10 S.E. 233 (Ga. 1889), Parker v. Georgia Pac. Ry. Co.

Citation:10 S.E. 233, 83 Ga. 539
Opinion Judge:BLECKLEY, C.J.
Attorney:Hoke & Burton Smith, for plaintiff in error. Jackson & Jackson, for defendant in error.
Case Date:October 28, 1889
Court:Supreme Court of Georgia

Page 233

10 S.E. 233 (Ga. 1889)

83 Ga. 539




Supreme Court of Georgia

October 28, 1889

Syllabus by the Court.

1. Only in an extreme case, if at all, will a reviewing court order a new trial because leading questions were propounded to a witness.

2. The evidence being sufficient that the rule-book offered contained the rules of the company of force when the employe was injured, the book was admissible, without first proving that the employe had knowledge of the rules it contained. His knowledge was matter for either prior or subsequent verification.

3, 4. Whether an employe giving a signal to a co-employe had a right to have it observed, or whether it was possible to transact business without acting upon the assumption that it would be observed, is for decision by the jury, not by a witness.

5. Where the instructions sought are plainly implied in those given to the jury, failure to charge in express terms as requested is not error.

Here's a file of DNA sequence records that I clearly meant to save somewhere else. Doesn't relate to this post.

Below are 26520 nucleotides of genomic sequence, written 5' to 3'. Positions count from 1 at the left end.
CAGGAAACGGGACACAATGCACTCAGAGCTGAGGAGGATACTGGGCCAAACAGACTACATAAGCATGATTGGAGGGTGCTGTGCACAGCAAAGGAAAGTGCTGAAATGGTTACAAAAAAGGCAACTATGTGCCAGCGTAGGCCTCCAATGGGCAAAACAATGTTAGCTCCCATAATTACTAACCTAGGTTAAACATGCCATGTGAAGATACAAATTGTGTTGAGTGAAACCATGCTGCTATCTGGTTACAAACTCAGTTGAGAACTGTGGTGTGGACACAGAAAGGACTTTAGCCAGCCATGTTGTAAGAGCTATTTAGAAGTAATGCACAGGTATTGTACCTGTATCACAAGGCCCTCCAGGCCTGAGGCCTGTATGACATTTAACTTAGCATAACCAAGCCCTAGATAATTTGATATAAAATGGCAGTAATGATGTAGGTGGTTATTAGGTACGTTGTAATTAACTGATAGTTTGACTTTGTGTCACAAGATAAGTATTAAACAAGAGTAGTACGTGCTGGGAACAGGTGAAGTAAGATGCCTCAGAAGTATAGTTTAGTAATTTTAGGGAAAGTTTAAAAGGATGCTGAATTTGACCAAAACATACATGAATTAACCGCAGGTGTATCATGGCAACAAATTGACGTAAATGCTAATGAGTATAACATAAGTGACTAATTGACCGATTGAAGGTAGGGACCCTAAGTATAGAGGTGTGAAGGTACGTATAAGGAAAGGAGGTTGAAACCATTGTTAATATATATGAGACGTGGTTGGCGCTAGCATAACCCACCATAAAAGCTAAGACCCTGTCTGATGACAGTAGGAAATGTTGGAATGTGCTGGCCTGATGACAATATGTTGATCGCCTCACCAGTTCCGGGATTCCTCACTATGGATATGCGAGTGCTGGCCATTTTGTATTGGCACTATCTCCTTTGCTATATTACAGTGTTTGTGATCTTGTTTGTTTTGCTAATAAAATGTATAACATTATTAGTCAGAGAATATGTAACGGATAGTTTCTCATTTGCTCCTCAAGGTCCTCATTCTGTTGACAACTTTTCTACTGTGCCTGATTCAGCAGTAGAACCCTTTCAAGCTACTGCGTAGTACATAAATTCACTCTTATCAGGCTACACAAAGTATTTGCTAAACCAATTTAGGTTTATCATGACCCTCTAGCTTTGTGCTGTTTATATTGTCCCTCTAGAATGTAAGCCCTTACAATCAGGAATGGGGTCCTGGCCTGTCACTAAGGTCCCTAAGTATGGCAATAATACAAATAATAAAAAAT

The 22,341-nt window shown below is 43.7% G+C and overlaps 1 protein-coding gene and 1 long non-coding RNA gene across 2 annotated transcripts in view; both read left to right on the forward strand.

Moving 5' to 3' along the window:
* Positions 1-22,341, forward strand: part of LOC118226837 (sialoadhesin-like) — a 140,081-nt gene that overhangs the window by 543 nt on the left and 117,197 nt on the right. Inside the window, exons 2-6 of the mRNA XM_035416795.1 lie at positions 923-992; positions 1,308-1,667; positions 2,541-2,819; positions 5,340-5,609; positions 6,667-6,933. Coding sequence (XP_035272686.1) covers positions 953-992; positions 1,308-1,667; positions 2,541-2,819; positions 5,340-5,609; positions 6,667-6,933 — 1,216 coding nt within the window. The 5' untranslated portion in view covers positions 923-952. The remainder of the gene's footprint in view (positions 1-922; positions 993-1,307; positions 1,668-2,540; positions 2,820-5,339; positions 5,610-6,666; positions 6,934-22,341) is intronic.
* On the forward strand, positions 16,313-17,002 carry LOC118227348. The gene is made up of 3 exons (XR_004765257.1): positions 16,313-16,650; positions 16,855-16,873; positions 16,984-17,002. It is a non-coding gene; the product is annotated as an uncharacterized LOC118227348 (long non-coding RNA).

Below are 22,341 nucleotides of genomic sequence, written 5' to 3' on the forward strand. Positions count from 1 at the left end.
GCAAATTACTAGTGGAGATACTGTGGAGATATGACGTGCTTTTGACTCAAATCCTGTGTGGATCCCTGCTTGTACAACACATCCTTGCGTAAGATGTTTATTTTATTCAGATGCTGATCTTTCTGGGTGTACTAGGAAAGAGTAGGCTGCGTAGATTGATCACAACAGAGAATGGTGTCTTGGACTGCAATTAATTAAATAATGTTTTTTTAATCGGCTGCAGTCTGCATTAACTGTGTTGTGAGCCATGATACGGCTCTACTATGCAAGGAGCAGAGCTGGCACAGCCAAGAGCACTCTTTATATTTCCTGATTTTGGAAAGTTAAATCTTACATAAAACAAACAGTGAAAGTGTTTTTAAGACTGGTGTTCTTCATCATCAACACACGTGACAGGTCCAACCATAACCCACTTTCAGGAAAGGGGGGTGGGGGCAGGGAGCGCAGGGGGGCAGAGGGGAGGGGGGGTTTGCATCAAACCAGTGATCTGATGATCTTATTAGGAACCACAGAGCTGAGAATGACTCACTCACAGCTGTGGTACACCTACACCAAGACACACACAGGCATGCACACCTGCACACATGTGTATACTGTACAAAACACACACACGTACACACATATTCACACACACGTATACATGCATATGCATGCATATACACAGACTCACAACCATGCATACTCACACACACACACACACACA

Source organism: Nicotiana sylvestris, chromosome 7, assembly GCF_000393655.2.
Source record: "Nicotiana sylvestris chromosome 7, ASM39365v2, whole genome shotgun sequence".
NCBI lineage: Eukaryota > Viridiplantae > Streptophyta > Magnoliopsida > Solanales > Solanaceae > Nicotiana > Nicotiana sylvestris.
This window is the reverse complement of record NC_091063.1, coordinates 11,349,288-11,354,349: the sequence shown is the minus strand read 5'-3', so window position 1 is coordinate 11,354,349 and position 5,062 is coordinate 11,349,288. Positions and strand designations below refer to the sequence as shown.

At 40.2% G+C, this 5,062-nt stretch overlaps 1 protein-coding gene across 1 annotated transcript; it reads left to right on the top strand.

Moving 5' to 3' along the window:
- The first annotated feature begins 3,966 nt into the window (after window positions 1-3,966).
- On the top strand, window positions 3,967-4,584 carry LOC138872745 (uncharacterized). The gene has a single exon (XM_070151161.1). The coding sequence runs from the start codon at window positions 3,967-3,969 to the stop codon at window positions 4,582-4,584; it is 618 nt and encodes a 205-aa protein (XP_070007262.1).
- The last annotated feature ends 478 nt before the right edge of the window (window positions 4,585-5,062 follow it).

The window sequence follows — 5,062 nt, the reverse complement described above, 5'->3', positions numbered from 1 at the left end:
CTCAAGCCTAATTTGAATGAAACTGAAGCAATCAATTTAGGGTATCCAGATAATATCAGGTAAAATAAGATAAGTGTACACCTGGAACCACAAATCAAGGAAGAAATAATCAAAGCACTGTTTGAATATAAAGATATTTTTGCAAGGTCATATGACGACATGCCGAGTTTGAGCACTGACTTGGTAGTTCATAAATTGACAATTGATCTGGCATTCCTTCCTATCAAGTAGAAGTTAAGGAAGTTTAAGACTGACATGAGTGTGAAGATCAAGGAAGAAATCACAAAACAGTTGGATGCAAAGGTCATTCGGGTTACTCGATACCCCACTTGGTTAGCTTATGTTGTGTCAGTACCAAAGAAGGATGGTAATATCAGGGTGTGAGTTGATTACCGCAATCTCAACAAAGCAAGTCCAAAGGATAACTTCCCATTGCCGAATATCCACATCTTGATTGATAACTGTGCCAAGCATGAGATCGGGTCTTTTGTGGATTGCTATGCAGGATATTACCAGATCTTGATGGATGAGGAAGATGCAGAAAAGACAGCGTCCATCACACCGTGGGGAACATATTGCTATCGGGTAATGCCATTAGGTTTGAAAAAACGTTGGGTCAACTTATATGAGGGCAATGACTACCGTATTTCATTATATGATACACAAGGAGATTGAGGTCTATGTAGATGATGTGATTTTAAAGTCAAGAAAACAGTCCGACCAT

6. Failure of a railroad employe to extricate himself from a perilous situation brought on by the negligence of a co-employe, when he could do so by the use of ordinary care, will bar his right to recover.

7. To refer to the jury the question of the plaintiff's duty under certain circumstances detailed in the evidence is only to refer to them the question of his diligence or negligence, and is not error.

8. When the judge, at the request of the jury, on their return into court, pending their deliberations, has recharged them touching the law applicable to the plaintiff's negligence, he need not add anything respecting the defendant's negligence; no request as to that being made by the jury. ( a) The court has a right to volunteer an additional charge, or to recharge on the general rule as to finding according to a preponderance of the evidence. ( b) After giving this rule, for the court to add that by observing it the jury would, in his opinion, have no difficulty in arriving at a verdict, was not to intimate what the evidence was, or its effect, or which party ought to prevail. ( c) To instruct the jury that ordinary care must be used when it will avail is plainly to imply that it need not be used when it will not avail.

9. The court did not unduly press the jury to arrive at a verdict, though, perhaps, the language addressed to them went to the limit of propriety.


To continue reading